On July 17, 1919, DeBeck created a new comic strip on the sports page in the same vein as Married Life. Take Barney Google, For Instance differed in that it was about a henpecked, sports-obsessed husband and his travails defying the opposition of his wife.[1] He was interested in non-fictional sports stories, such as the current heavyweight championship between Jess Willard and Jack Dempsey.[4] The title was soon shortened to Barney Google, but the strip was not terribly popular until DeBeck had Google acquire a race horse named Spark Plug (or "Sparky"[5]) in a strip dated July 17, 1922. The dilapidated, blanket-covered horse was a huge hit with readers, a marketing and merchandising phenomenon that has been called the Snoopy of the 1920s—toys, balloons and games were among the popular items adorned with Sparky's image.[5] When DeBeck introduced the horse, he also introduced a little-used technique into the strip—continuity. Barney Google went from being a gag-a-day strip to one in which both humor and suspense kept readers coming back every day, as Google desperately tried to get his horse to win a race. The sequence in which Spark Plug was introduced into the strip was republished in the October 1922 issue of Comic Monthly, what is likely the earliest newsstand comics periodical. Barney had been as tall as his wife when the strip began, but by the early 1920s, DeBeck had made him quite short.[1]

Book cover
Billy DeBeck used Barney Google as a byline on the earliest Bughouse Fables panels.

DeBeck kept readers on the edge of their seats with his uncertain suspense—sometimes Spark Plug actually won a race. In 1923, Billy Rose penned a smash pop hit called Barney Google with the catchy refrain: "Barney Google, with the goo-goo-gooly eyes". While DeBeck initially resisted, Hearst demanded a pretty girl be introduced into the strip. DeBeck brought in Sweet Mama, which initially created a stir, with papers dropping the strip, but after the phrase swept the nation, the strip's popularity only increased. Over the years, DeBeck was credited with introducing more neologisms and catchphrases, such as "heebie-jeebies", "horsefeathers", "hotsy totsy", "osky wow wow", "bughouse fables",[1] "balls of fire" and "time's a-wastin'".[6]

DeBeck had included a topper called Bughouse Fables (signed "Barney Google"[7]) with his main strip since 1921, though he soon handed off to assistant Paul Fung.[4] On May 16, 1926, he replaced Bughouse Fables with Parlor, Bedroom & Sink Starring Bunky, a strip that was popular enough on its own to survive until 1948.[8]

According to later Barney Google and Snuffy Smith scripter Brian Walker, DeBeck had become "one of the highest-paid cartoonists in America" at this point.[9] In the early 1920s, DeBeck moved to Riverside Drive in New York City, and in 1927 he would remarry to Mary Louise Dunne. He and his new wife spent the next two years in Europe, after which they settled down again in New York.[4] DeBeck's active lifestyle sometimes caused him to miss deadlines. He enjoyed traveling, deep sea fishing, golf and playing bridge.[6] As a golfer since 1916, DeBeck spent time on courses with such notables as Harold Lloyd, Walter Huston, Rube Goldberg, Fontaine Fox, Clarence Budington Kelland and bridge authority P. Hal Sims. He was also acquainted with such celebrities as Babe Ruth, Lowell Thomas and Damon Runyon.[6] His best friend was the cartoonist Frank Willard, who also attended the Chicago Academy of Fine Arts.[2]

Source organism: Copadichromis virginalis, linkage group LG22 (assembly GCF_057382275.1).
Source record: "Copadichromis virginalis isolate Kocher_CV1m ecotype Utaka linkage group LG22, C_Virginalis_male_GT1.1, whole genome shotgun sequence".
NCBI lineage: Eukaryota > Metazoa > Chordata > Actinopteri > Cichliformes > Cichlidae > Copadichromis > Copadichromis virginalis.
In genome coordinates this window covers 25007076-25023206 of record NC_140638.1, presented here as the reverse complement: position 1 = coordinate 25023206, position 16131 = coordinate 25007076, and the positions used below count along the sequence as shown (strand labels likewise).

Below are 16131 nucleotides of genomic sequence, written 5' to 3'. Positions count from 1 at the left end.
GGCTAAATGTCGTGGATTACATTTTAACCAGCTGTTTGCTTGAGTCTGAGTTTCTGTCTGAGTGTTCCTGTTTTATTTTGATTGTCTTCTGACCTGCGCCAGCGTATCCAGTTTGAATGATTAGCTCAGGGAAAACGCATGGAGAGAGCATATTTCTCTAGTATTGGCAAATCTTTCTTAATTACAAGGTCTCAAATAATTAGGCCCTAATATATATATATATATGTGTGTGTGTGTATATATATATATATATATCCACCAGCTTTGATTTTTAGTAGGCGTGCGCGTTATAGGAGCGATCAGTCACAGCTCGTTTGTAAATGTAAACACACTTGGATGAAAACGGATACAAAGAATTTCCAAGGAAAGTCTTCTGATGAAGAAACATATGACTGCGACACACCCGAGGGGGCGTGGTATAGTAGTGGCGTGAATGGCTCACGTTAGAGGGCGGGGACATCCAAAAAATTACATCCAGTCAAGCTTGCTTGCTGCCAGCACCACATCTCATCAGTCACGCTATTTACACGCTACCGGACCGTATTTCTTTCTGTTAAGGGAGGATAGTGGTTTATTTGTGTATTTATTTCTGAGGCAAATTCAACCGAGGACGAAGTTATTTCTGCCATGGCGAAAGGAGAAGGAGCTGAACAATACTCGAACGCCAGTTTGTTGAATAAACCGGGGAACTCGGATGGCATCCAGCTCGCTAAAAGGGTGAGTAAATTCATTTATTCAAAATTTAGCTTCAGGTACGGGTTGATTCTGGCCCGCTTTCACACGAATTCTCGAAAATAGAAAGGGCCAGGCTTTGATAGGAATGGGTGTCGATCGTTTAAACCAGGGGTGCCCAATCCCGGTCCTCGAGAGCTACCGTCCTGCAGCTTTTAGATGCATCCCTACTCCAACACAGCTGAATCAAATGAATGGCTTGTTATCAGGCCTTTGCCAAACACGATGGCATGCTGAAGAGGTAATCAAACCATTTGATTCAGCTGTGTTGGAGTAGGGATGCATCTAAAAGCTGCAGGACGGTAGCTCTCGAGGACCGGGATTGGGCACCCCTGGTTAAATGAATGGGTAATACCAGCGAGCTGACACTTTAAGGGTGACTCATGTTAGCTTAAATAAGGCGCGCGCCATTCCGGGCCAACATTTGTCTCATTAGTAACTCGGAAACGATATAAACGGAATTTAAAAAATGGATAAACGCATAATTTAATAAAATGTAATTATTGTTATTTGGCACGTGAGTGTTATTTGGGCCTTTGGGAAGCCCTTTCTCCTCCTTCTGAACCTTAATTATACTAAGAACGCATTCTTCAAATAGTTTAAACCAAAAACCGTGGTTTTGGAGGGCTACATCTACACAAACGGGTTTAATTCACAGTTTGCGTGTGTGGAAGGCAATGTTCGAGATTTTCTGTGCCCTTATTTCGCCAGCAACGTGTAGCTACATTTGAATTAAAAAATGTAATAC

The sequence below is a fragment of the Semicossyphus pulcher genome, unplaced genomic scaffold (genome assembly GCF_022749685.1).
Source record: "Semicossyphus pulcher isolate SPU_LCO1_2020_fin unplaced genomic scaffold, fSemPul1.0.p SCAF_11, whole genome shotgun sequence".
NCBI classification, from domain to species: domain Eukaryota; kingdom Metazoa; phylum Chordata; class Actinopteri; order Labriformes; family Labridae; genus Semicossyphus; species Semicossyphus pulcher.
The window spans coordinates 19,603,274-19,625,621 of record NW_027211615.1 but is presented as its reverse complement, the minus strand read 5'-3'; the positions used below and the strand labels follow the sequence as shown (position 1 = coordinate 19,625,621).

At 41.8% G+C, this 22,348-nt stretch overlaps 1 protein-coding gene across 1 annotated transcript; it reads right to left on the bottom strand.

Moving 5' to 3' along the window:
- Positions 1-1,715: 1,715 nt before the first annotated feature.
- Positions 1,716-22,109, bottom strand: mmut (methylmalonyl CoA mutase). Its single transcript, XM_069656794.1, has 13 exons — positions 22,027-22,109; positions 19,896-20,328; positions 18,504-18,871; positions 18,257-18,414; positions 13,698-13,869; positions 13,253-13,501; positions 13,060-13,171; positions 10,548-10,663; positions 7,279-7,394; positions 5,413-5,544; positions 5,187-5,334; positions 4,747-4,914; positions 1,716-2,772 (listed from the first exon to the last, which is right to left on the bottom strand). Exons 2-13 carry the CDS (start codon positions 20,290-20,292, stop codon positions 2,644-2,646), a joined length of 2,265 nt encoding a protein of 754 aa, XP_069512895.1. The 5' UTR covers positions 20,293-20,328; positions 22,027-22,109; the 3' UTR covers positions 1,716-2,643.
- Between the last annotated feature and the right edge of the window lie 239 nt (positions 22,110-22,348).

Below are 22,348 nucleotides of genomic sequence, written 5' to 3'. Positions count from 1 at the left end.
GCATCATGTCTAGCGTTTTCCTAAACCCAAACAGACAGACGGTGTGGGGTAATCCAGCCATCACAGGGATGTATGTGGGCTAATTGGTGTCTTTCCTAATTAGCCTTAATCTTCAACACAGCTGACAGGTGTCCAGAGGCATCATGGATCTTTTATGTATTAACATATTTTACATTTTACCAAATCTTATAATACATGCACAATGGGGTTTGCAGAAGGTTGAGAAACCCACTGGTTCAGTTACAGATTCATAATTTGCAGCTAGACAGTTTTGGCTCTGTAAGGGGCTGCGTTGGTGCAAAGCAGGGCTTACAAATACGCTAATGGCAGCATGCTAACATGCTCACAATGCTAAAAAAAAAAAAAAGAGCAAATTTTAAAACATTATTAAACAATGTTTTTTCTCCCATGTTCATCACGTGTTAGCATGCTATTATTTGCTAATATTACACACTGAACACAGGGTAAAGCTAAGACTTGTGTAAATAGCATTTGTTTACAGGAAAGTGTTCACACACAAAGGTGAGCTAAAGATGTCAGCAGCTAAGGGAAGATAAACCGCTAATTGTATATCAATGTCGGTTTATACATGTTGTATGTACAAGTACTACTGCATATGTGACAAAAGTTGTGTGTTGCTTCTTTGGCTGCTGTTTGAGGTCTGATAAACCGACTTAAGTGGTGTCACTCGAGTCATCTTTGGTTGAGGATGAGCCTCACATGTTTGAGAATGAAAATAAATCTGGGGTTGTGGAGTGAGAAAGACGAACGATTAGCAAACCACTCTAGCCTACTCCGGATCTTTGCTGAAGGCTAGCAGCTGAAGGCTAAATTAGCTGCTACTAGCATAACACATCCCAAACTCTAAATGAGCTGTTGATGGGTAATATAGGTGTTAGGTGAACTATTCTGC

Snuffy Smith[edit]

In the spring of 1934, DeBeck hired 17-year-old Fred Lasswell as an assistant after seeing his work on a poster. He wanted a letterer for Barney Google, and Lasswell's lettering impressed him. Lasswell started by doing chores for DeBeck, as well as taking on lettering and other duties on the strip. DeBeck undertook educating Lasswell in cartooning, having him attend schools, copy the works of masters like Gibson and May, and copy line-for-line the artwork from DeBeck's own comics. Lasswell moved in with the DeBecks, and would tag along with them wherever they moved. He would take over his mentor's strip after his death and continue it into the 21st century.[10]

DeBeck gained a growing interest into the culture of Appalachia in the 1930s and amassed a library on the subject that he would later donate to Virginia Commonwealth University. The character Snuffy Smith grew from his talking with and sketching the Appalachian hillbilly locals. Just as the strip's circulation was starting to flag,[1] Snuffy was introduced in a storyline in which Barney had inherited an estate in the mountains of North Carolina.[11] After dodging the ornery hillbilly's bullets, the two became fast friends. The strip would eventually be renamed Barney Google and Snuffy Smith, and Snuffy would take over from Barney Google as the central character.[6] Lasswell, with his own country roots, provided much of the inspriration for Snuffy and his Appalachian environment. Especially, he provided a source for the locals' dialect.[1]